established in the Indochina war. In the 1960s, the Meo army in Laos
was funded by the narcotics trade as part of Washington's military
strategy against the combined forces of the neutralist government of
Prince Souvanna Phouma and the Pathet Lao.6 

The pattern of drug politics set in Indochina has since been replicated
in Central America and the Caribbean. "The rising curve of cocaine
imports to the US", wrote journalist John Dinges "followed almost
exactly the flow of US arms and military advisers to Central America".7

The military in Guatemala and Haiti, to which the CIA provided covert
support, were known to be involved in the trade of narcotics into
Southern Florida.  And as revealed in the Iran-Contra and Bank of
Commerce and Credit International (BCCI) scandals, there was strong
evidence that covert operations were funded through the laundering of
drug money. "Dirty money" recycled through the banking system--often
through an anonymous shell company-- became "covert money,"  used to
finance various rebel groups and guerilla movements including the
Nicaraguan Contras and the Afghan Mujahadeen. According to a 1991 Time
Magazine report: 

<paraindent><param>left</param>"Because the US wanted to supply the
mujehadeen rebels in Afghanistan with stinger missiles and other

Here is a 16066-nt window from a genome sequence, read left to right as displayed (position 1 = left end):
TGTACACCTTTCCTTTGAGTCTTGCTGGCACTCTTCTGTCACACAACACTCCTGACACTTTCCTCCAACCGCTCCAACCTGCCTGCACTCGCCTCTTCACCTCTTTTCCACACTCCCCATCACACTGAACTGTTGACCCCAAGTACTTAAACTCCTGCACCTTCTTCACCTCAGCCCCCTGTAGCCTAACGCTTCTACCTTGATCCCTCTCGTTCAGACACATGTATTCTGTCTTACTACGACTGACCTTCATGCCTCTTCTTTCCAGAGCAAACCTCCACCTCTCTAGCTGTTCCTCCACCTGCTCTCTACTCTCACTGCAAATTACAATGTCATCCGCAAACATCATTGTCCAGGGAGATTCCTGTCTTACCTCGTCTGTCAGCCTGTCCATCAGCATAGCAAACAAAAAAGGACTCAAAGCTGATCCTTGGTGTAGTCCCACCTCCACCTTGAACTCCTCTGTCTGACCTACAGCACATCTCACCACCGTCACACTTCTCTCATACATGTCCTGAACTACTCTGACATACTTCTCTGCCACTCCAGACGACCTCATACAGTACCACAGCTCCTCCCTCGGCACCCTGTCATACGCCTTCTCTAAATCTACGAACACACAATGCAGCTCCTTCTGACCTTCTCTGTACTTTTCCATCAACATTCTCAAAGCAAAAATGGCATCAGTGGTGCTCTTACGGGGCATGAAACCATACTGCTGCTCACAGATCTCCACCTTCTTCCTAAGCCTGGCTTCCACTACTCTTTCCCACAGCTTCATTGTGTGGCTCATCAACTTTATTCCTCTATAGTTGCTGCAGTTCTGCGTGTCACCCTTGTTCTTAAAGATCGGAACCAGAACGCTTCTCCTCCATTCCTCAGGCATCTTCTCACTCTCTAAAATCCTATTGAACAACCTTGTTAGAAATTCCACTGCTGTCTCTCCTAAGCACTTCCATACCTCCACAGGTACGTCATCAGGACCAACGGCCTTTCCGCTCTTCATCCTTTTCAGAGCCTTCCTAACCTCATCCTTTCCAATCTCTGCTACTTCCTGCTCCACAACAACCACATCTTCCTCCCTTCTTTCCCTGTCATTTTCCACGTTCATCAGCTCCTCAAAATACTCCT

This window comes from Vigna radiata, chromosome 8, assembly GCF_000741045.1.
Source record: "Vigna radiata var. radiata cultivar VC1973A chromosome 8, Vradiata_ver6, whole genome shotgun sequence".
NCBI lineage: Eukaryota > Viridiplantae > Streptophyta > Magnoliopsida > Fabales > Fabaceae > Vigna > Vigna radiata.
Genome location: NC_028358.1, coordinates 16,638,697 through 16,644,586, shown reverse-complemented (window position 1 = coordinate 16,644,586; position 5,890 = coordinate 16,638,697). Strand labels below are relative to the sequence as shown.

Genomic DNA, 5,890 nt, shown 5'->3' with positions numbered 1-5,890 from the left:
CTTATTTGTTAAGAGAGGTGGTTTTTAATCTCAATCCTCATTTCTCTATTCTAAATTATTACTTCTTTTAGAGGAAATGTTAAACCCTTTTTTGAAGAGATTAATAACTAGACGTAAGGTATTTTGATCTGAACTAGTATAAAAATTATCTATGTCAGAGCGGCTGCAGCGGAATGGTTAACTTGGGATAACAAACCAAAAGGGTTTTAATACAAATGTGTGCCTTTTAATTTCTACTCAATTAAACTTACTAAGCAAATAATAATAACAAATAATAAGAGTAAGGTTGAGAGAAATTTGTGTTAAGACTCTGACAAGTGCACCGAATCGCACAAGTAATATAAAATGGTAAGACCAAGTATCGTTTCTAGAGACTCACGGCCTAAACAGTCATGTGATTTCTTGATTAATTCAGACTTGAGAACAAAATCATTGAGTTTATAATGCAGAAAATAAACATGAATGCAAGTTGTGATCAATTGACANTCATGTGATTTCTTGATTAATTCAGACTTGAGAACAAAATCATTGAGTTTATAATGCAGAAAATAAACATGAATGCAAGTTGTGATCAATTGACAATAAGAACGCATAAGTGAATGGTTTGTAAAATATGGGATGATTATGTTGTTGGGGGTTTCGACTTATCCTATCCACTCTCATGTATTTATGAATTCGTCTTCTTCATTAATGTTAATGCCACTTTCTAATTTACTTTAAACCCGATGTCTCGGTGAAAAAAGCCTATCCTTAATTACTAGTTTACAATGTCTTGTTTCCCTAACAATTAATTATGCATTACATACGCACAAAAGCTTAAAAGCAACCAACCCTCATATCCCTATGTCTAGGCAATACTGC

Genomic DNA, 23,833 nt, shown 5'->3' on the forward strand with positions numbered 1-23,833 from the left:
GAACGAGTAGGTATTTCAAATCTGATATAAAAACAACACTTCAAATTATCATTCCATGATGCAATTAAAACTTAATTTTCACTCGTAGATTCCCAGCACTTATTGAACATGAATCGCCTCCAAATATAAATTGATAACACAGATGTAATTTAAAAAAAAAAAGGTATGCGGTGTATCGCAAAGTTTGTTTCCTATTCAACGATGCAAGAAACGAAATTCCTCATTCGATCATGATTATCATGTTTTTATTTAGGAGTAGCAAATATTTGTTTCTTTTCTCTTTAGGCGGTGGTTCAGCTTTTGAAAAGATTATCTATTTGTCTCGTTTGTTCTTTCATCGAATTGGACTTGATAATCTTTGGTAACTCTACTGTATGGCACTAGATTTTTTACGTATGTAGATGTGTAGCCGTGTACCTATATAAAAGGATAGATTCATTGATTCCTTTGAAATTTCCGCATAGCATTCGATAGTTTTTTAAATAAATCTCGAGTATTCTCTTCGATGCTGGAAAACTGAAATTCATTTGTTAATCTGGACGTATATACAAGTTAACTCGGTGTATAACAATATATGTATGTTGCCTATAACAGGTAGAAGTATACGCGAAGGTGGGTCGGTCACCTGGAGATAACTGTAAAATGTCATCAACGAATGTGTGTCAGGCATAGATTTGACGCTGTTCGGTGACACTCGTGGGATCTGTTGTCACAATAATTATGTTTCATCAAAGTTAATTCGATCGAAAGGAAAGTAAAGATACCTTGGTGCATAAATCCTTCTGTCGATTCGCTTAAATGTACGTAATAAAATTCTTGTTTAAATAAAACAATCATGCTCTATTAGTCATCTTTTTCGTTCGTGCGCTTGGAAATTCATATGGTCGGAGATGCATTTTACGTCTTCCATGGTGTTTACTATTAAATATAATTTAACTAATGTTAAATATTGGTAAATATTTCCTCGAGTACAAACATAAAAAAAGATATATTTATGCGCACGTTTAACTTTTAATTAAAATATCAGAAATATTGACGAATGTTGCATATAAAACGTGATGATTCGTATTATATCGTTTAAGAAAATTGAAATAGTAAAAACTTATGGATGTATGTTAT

military hardware it needed the full cooperation of Pakistan. By the
mid-1980s, the CIA operation in Islamabad was one of the largest US
intelligence stations in the World. `If BCCI is such an embarrassment
to the US that forthright investigations are not being pursued it has a
lot to do with the blind eye the US turned to the heroin trafficking in
Pakistan', said a US intelligence officer.8 


America and Germany join Hands

Since the early 1990s, Bonn and Washington have joined hands in
establishing their respective spheres of influence in the Balkans.
Their intelligence agencies have also collaborated. According to
intelligence analyst John Whitley, covert support to the Kosovo rebel
army was established as a joint endeavour between the CIA and Germany's
Bundes Nachrichten Dienst (BND) (which previously played a key role in
installing a right wing nationalist government under Franjo Tudjman in
Croatia).9  The task to create and finance the KLA was initially given
to Germany: "They used German uniforms, East German weapons and were
financed, in part, with drug money".10 According to Whitley, the CIA